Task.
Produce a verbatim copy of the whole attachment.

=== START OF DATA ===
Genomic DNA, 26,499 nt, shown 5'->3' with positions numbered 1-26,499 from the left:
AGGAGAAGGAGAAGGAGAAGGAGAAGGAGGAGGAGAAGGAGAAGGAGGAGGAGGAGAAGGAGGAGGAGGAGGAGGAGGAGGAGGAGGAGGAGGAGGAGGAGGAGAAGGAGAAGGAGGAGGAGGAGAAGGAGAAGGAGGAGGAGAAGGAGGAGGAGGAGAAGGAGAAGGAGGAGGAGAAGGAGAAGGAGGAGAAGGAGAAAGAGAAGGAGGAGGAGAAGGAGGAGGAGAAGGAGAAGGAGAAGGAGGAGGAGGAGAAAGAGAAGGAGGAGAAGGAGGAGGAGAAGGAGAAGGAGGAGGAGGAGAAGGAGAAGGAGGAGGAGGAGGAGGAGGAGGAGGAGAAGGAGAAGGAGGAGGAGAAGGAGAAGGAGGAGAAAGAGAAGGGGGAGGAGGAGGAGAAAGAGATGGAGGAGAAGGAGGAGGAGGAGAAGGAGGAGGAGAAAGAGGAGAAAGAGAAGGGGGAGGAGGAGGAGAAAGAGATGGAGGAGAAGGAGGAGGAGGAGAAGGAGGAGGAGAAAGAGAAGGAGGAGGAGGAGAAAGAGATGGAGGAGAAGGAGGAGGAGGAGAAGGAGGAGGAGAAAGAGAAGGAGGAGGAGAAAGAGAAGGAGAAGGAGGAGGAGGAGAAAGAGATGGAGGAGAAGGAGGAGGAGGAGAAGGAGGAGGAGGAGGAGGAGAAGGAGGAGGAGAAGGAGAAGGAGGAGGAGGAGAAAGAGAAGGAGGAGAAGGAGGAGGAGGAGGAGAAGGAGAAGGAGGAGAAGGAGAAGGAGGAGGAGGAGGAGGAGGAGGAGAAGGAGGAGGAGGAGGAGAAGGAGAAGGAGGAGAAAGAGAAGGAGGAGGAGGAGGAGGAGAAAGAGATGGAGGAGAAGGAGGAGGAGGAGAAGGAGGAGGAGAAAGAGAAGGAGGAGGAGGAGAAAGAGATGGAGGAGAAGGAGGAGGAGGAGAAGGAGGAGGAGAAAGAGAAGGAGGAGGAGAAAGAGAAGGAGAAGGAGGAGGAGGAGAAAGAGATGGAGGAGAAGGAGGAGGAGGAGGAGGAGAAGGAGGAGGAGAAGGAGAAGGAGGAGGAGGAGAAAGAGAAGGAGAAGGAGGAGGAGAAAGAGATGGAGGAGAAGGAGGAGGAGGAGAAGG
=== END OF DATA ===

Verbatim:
Genomic DNA, 26,499 nt, shown 5'->3' with positions numbered 1-26,499 from the left:
AGGAGAAGGAGAAGGAGAAGGAGAAGGAGGAGGAGAAGGAGAAGGAGGAGGAGGAGAAGGAGGAGGAGGAGGAGGAGGAGGAGGAGGAGGAGGAGGAGGAGGAGAAGGAGAAGGAGGAGGAGGAGAAGGAGAAGGAGGAGGAGAAGGAGGAGGAGGAGAAGGAGAAGGAGGAGGAGAAGGAGAAGGAGGAGAAGGAGAAAGAGAAGGAGGAGGAGAAGGAGGAGGAGAAGGAGAAGGAGAAGGAGGAGGAGGAGAAAGAGAAGGAGGAGAAGGAGGAGGAGAAGGAGAAGGAGGAGGAGGAGAAGGAGAAGGAGGAGGAGGAGGAGGAGGAGGAGGAGAAGGAGAAGGAGGAGGAGAAGGAGAAGGAGGAGAAAGAGAAGGGGGAGGAGGAGGAGAAAGAGATGGAGGAGAAGGAGGAGGAGGAGAAGGAGGAGGAGAAAGAGGAGAAAGAGAAGGGGGAGGAGGAGGAGAAAGAGATGGAGGAGAAGGAGGAGGAGGAGAAGGAGGAGGAGAAAGAGAAGGAGGAGGAGGAGAAAGAGATGGAGGAGAAGGAGGAGGAGGAGAAGGAGGAGGAGAAAGAGAAGGAGGAGGAGAAAGAGAAGGAGAAGGAGGAGGAGGAGAAAGAGATGGAGGAGAAGGAGGAGGAGGAGAAGGAGGAGGAGGAGGAGGAGAAGGAGGAGGAGAAGGAGAAGGAGGAGGAGGAGAAAGAGAAGGAGGAGAAGGAGGAGGAGGAGGAGAAGGAGAAGGAGGAGAAGGAGAAGGAGGAGGAGGAGGAGGAGGAGGAGAAGGAGGAGGAGGAGGAGAAGGAGAAGGAGGAGAAAGAGAAGGAGGAGGAGGAGGAGGAGAAAGAGATGGAGGAGAAGGAGGAGGAGGAGAAGGAGGAGGAGAAAGAGAAGGAGGAGGAGGAGAAAGAGATGGAGGAGAAGGAGGAGGAGGAGAAGGAGGAGGAGAAAGAGAAGGAGGAGGAGAAAGAGAAGGAGAAGGAGGAGGAGGAGAAAGAGATGGAGGAGAAGGAGGAGGAGGAGGAGGAGAAGGAGGAGGAGAAGGAGAAGGAGGAGGAGGAGAAAGAGAAGGAGAAGGAGGAGGAGAAAGAGATGGAGGAGAAGGAGGAGGAGGAGAAGG